Monday, July 15, 2013

Humble Beginnings

Hey folks, my name is Beth Wagner. I am a rising third year double majoring in Political Philosophy & Law and History. Many of you all probably spent your Fourth of July cooking out, relaxing by the pool, and watching fireworks. I know I certainly did. After whiling away the day eating ribs and catching up with friends who had come in for the weekend, I headed up to Monticello for a mountaintop view of the fireworks exploding all over Albemarle County. When we arrived at the visitor’s center, school buses shuttled us over to where friends and family of the Monticello staff had gathered on top of Montalto, Monticello’s neighboring mountain. As we sat there, watching dusk gather over the blue ridge mountains, I could not help but think about how differently the atmosphere must have been on the day that has inspired almost 250 years of celebration.

When the founding fathers put their pens to Jefferson’s Declaration of Independence, the mood must have been anything but carefree. By signing the declaration, they were committing the highest form of treason, literally signing their lives over to the cause. Patrick Henry was not exaggerating when he said, “Give me liberty or give me death.” Remembering the bravery and sacrifices that gave birth to this country reminds me that I often take what we have for granted. I never think twice about voicing my political opinions. I have never hidden my religion. I have never been denied the right to vote. When I watch brave men and women in other countries risking their lives for a vote, I’m appalled that less than 60% of Americans choose to use theirs.
Obviously our country is not perfect, but it’s easy to forget to appreciate our circumstances when they seem so fundamental. It’s crazy to think that the American democracy started out largely as an experiment. No one had any idea if democracy could work on such a large scale. Case and point: the failure of the Articles of Confederation. Thomas Jefferson founded the University of Virginia largely because he felt that the way to ensure the preservation of this country was to cultivate its citizens. Jefferson’s neo-classical style of architecture serves as a tribute to the first successful democracies of Greece and Rome. Jefferson centered his university around a library rather than a chapel to mirror the fundamental American value of separation of church and state. I walk around the lawn and I am reminded that I’m not here just to make friends and take tests. Thomas Jefferson imbued his university with the same responsibility that he carried on his own shoulders: the responsibility of citizenship.
So as I sat on the mountain, watching fireworks glinting off the copper dome of the Rotunda below, I felt more than just pride. I love my country, I’m proud to be an American, but, more than anything, I feel an overwhelming sense of gratitude for those Americans who came before me. And I won’t let them down.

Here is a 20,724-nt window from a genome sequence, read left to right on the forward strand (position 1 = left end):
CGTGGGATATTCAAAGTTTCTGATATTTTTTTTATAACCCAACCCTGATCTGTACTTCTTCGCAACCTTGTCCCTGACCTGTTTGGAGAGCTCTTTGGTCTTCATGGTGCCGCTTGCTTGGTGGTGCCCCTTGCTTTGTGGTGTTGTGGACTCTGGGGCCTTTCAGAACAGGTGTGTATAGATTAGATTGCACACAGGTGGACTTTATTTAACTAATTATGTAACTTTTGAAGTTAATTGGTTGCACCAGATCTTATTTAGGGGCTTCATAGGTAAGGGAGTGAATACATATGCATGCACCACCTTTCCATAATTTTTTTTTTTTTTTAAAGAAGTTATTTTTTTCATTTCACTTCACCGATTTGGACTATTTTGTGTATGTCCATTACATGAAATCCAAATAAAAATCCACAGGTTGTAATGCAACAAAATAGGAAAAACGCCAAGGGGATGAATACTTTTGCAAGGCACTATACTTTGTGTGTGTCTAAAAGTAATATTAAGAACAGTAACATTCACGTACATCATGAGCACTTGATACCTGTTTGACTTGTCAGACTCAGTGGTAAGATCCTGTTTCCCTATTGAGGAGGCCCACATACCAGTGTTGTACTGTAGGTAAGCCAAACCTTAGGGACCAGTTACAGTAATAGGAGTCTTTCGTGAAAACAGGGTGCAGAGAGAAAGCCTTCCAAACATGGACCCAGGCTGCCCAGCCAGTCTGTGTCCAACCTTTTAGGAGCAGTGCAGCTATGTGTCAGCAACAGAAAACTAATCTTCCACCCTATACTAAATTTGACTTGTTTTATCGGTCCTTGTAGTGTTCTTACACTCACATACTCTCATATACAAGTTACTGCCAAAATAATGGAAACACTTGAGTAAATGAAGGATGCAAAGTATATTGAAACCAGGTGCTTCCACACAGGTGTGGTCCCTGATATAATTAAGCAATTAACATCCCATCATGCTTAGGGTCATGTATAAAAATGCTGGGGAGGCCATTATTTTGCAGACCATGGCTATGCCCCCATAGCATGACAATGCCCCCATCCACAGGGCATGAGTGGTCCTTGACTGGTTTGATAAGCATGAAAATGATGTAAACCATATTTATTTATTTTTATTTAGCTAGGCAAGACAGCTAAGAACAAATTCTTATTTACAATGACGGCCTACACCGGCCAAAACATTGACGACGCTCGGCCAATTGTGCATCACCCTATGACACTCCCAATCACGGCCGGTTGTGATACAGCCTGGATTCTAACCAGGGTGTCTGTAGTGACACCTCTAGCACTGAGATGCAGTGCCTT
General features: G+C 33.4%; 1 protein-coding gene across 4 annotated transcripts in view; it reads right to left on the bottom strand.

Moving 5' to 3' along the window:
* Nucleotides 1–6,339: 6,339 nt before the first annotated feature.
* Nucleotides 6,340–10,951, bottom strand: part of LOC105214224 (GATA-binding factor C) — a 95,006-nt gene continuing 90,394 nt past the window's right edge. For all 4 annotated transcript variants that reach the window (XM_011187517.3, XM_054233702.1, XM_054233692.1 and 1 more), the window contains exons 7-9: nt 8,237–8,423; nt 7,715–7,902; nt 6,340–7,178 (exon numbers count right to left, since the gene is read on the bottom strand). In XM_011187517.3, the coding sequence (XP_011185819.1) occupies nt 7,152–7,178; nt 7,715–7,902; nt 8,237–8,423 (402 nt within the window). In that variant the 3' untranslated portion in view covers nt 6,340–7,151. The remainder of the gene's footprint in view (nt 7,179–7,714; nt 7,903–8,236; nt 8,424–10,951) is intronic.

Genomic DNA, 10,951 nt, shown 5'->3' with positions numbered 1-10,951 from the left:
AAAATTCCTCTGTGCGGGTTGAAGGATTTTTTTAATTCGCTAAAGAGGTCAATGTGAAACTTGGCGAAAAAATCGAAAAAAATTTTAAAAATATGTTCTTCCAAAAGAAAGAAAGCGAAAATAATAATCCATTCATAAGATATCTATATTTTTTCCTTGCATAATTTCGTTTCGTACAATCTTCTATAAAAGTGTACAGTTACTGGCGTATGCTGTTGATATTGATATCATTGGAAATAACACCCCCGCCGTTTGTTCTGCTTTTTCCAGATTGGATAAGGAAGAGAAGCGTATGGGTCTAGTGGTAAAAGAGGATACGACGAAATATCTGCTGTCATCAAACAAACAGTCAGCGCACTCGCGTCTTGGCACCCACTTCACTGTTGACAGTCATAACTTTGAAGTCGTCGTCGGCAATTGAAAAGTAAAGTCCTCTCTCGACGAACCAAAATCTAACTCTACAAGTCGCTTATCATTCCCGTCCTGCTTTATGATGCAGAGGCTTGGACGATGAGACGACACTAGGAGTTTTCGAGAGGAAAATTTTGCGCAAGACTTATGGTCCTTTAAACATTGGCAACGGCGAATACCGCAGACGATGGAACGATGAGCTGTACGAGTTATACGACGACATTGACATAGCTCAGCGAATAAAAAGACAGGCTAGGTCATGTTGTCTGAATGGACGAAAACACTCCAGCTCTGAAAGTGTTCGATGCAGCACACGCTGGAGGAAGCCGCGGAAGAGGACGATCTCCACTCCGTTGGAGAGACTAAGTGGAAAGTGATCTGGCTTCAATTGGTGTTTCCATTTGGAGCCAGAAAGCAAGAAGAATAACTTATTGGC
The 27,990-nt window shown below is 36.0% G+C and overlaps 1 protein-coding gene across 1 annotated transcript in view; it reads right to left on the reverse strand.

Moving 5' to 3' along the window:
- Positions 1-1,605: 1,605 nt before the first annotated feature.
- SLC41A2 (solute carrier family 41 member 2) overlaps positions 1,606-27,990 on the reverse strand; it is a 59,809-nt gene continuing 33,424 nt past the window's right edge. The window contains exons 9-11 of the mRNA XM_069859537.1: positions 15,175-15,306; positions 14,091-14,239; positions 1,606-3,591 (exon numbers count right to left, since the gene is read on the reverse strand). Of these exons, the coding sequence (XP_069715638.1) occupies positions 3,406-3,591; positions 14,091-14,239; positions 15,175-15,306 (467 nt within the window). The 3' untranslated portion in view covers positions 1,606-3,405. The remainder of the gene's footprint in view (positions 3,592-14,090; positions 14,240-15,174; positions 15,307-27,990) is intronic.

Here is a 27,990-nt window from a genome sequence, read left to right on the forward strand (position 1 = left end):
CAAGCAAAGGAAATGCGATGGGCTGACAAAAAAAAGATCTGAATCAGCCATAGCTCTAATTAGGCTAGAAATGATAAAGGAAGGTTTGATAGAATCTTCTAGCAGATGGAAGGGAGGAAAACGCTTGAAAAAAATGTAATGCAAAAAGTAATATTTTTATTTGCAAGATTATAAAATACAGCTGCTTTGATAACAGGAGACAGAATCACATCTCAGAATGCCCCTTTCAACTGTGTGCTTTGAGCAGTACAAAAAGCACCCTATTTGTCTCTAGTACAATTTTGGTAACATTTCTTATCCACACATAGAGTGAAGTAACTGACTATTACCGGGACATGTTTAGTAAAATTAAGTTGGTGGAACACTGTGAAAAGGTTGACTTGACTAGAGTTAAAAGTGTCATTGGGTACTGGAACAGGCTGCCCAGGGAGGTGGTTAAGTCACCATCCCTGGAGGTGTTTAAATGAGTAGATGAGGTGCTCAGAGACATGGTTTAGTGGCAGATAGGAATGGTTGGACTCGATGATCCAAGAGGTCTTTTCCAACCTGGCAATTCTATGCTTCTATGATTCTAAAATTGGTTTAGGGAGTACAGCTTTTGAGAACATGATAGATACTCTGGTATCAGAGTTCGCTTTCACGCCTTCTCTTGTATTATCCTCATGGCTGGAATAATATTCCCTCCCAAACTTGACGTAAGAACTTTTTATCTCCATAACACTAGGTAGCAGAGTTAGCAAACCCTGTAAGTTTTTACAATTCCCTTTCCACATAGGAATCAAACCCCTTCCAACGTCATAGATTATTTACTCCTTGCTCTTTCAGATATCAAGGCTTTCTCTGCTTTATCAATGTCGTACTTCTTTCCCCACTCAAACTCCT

Friday, July 5, 2013

"We Come from Old Virginia..."

Hi guys! I am Trisha and this is a picture of Newcomb Hall, our Student Activities Building. It is actually one of my favorite buildings to hang out in, because it has a game room, food court, nice study spaces, and perfect couches for napping. It also houses a lot of our minority resources like the LGBTQ Center, Hispanic/Latino, Asian/Asian Pacific American, Native American, and Middle Eastern Student Services and Programs. Outside of Newcomb, UVA has tons of resources in other areas, for example, the Office of African-American Affairs, the Women Center, the Brody Jewish Center, and on and on. I think it is great how many resources are available for minority students like me. 

I have personally gotten really involved in the LGBTQ community here. I spend a lot of my time volunteering in the LGBTQ Center. (My scrubs are irrelevant to the picture.) 
The LGBTQ Center provides free HIV testing, enthralling company, safe sex materials, a comprehensive library, and just a great hang out place with comfy couches. We also do this cool campaign on Valentine’s Day called “Love is Love” where we wear t-shirts promoting all kinds of love. 

I was asked to perform in Live Homosexual Acts (pardon the poor name choice) where we presented spoken word pieces, music, and monologues about different experiences concerning the LGBTQ community. My favorite one was probably “Coming Out Straight,” because it talked about how hard it was to be a straight ally. Here I am spitting out some mad lyrics about coming out to my dad. Let’s just all enjoy my intense face for a second.

Here I am with the fabulous Scott Rheinheimer, our LGBTQ Center Coordinator. He hails from Birmingham, New York and is ethnically ambiguous. I was also introduced to drag. That is me with Anita Numan on the left at one of the biggest events the Queer Student Union puts on: Drag Bingo. Five rounds of bingo and performances by drag queens and kings and dance-offs and skittles?? That's an incredible experience. On the right, is a picture of me and the phenomenal Pearl Harbor, who just finished performing at Fellini’s #9 Sunday Drag Brunch. Through the LGBTQ center, I have gotten the attention I need and I have been introduced to a whole new community of majestic people who are now some of my best friends.